Oracle In-memory Database—Speed and Simplicity Meet Up. Have you tried it out yet?


Oracle In-memory Database—Speed and Simplicity Meet Up. Have you tried it out yet?

One of the major announcements Oracle made during the Open World was the launch of Oracle In Memory Database Option. The In-Memory option to Oracle Database 12c is 100 percent compatible with existing applications and leverages all existing Oracle Database functionality. At first look, some key benefits jump out:

  • Though this is a paid option, it promises a high ROI
  • It takes just one change in parameter to turn it on
  • From published information, it increases query performance on identical hardware by up to 100x (though it does require a lot of memory)
  • It also provisions for a 2x to 4x increase in insert and update performance (after removing unnecessary indexes)
  • It is backward-compatible to all existing applications and does not require any changes to applications

 

Beyond the speed and performance increases, the game-changing advantage I see is that the in-memory database stores data both in row orientation (as oracle always has) and in column orientation—similar to column-oriented databases like Vertica. Why is this important?

This can be a game changer because as we all know, some of the most significant tasks in architecting and maintaining databases involve indexes. Database architects and administrators spend quite a bit of effort in determining what indexes are necessary and what type they should be (considering there are numerous types). And once they plan this out, just the creation of the indexes is a huge task, after which there is also ongoing maintenance. And in many cases, we all are constantly created new indexes that were not foreseen in the design requirements earlier.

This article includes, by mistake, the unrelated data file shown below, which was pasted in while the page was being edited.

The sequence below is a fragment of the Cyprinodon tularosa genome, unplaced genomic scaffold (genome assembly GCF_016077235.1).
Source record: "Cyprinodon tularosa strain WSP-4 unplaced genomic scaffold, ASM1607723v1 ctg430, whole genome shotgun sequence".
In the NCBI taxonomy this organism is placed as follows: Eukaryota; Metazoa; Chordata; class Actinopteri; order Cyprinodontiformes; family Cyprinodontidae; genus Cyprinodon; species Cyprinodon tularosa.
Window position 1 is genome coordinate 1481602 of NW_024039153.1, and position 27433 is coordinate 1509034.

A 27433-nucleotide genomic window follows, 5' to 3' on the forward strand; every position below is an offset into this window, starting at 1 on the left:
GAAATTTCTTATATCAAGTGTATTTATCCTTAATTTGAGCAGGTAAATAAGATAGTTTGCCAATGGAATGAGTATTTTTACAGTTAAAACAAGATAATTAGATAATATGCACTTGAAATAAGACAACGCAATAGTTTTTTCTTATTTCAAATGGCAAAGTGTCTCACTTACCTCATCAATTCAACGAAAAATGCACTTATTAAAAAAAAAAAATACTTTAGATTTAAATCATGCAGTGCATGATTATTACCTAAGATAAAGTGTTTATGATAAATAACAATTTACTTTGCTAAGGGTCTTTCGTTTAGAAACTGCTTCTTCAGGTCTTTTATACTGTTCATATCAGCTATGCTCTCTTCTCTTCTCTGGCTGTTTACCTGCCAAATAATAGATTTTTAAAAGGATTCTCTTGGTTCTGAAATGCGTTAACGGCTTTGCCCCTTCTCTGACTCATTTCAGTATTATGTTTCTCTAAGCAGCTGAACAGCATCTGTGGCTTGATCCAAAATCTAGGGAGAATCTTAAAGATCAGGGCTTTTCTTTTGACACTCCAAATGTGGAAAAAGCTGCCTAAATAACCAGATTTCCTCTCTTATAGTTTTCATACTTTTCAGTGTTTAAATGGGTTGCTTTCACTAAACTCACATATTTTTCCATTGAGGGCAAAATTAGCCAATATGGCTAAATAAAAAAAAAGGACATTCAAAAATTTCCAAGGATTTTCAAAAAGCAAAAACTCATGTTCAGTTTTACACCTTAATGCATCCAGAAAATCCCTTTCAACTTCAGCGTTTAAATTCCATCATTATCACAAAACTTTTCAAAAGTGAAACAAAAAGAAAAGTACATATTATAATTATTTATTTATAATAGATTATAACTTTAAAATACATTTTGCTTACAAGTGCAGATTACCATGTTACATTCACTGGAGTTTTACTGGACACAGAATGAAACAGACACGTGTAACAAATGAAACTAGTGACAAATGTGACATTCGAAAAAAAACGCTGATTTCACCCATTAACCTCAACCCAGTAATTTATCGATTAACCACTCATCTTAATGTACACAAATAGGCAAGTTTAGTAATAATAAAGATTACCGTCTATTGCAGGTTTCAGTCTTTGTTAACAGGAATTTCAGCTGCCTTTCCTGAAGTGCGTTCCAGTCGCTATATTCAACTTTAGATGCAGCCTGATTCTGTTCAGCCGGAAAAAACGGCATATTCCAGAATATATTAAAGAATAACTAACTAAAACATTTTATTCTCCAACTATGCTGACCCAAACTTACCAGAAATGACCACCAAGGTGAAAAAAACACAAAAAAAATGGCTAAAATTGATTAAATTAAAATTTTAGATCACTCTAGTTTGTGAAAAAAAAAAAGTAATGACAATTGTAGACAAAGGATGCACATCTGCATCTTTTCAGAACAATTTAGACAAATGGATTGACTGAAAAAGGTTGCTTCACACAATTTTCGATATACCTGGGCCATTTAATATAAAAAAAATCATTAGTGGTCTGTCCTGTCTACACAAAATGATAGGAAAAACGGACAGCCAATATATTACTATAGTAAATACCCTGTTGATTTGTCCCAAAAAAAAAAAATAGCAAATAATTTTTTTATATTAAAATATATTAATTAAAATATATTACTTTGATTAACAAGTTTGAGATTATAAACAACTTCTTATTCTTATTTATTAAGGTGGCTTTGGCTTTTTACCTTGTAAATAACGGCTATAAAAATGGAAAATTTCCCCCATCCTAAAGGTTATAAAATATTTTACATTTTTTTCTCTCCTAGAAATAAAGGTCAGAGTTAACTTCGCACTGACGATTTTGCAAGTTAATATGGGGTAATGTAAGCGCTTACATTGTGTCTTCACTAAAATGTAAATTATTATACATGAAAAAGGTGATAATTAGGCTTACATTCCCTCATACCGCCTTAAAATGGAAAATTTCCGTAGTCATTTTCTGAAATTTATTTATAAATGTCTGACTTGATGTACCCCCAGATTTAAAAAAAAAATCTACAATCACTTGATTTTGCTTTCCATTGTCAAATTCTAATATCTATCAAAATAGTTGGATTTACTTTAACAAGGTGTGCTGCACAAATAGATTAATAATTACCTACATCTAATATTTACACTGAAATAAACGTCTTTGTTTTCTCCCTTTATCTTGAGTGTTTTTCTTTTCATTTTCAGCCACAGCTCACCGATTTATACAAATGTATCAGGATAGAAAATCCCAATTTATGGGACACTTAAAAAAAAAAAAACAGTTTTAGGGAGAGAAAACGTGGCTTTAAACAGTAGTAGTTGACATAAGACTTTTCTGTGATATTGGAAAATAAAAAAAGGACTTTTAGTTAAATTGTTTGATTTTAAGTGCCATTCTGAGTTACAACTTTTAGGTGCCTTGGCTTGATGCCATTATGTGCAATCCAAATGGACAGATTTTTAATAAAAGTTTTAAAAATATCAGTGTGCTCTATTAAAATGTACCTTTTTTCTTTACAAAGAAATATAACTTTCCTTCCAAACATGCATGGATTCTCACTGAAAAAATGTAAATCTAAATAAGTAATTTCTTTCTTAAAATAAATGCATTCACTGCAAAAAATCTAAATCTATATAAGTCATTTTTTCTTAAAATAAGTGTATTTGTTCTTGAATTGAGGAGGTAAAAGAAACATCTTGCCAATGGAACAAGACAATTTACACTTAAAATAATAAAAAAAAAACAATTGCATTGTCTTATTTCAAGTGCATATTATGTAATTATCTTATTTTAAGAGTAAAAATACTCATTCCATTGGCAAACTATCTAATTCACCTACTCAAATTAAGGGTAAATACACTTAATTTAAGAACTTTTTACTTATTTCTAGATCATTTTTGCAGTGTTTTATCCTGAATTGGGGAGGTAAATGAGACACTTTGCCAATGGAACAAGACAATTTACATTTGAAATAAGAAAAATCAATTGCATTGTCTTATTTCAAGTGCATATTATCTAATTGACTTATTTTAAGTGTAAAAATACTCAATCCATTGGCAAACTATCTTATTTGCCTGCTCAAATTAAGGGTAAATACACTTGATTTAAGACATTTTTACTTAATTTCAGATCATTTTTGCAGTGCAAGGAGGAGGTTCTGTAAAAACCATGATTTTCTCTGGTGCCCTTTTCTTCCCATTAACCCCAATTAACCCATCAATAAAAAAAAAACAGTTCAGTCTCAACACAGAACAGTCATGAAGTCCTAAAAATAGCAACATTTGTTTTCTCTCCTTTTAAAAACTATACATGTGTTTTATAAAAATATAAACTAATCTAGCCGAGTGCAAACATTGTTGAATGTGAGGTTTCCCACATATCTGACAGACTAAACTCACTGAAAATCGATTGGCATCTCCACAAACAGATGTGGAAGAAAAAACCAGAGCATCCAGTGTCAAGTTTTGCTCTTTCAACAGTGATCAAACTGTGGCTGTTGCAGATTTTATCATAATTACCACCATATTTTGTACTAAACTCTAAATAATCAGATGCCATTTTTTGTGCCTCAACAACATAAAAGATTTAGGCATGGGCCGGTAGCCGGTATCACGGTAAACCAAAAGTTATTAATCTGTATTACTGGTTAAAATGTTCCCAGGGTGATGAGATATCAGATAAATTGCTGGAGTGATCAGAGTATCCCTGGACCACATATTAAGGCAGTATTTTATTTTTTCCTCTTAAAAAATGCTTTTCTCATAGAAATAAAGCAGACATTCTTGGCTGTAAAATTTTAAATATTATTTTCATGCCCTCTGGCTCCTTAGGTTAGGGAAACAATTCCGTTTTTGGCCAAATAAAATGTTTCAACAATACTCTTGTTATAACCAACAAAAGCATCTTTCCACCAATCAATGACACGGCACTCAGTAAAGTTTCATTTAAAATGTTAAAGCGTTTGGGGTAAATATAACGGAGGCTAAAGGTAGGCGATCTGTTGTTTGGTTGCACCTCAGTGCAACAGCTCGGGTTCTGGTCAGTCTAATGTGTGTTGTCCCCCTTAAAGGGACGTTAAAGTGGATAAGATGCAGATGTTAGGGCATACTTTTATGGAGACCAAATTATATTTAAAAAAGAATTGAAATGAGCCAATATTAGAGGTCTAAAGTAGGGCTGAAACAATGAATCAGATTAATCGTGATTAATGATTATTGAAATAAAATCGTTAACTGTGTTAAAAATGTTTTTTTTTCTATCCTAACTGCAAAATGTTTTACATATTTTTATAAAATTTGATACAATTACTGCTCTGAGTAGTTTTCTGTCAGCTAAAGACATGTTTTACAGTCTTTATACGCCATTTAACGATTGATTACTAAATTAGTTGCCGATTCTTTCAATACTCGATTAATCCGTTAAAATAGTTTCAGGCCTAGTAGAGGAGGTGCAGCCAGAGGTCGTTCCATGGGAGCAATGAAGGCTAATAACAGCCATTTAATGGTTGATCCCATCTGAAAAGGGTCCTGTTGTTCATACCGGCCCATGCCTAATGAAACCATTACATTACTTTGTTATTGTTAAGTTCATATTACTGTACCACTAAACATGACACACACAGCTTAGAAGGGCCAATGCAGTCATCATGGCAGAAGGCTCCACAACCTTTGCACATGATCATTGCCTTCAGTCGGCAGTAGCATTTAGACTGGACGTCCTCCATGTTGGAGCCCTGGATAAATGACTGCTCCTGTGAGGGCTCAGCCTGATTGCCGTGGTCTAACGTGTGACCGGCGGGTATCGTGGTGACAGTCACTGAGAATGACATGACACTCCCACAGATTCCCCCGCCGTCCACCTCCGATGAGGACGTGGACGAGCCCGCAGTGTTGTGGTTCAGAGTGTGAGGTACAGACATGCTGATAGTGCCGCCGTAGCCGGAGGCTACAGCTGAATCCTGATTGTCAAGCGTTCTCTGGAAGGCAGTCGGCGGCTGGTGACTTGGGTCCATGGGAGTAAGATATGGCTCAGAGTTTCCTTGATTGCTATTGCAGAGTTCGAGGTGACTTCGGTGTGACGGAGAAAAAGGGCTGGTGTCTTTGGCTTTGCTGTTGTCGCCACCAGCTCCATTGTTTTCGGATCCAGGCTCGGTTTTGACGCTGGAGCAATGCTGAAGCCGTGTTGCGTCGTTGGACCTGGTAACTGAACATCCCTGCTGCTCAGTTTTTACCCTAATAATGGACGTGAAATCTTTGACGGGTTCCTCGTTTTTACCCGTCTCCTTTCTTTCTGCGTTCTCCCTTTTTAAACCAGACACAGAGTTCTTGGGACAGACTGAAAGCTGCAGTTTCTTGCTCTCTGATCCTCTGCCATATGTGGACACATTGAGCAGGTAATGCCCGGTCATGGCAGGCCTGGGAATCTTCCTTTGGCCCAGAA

With the in-memory option, the only indexes that are necessary are those that enforce referential integrity—those involved in primary and foreign key relationships. Additionally, systems that have a large number of indexes now may see a significant reduction of disk requirements as the need for those indexes is eliminated.

Other vendor’s offerings, such as SAP HANA, are taking a similar approach, implementing in-memory storage and processing, and columnar oriented data management. However, Oracle’s offering is special because nothing, including hardware and applications, has to change in order to take advantage of this new technology and the significant performance benefits that it yields. This could help change the landscape completely—especially for organizations that deal with massive, distributed data warehouses on a global scale.

Have you tried out the in-memory option on Oracle 12c? What has been your experience? We’d be delighted to share your experience with our readers.

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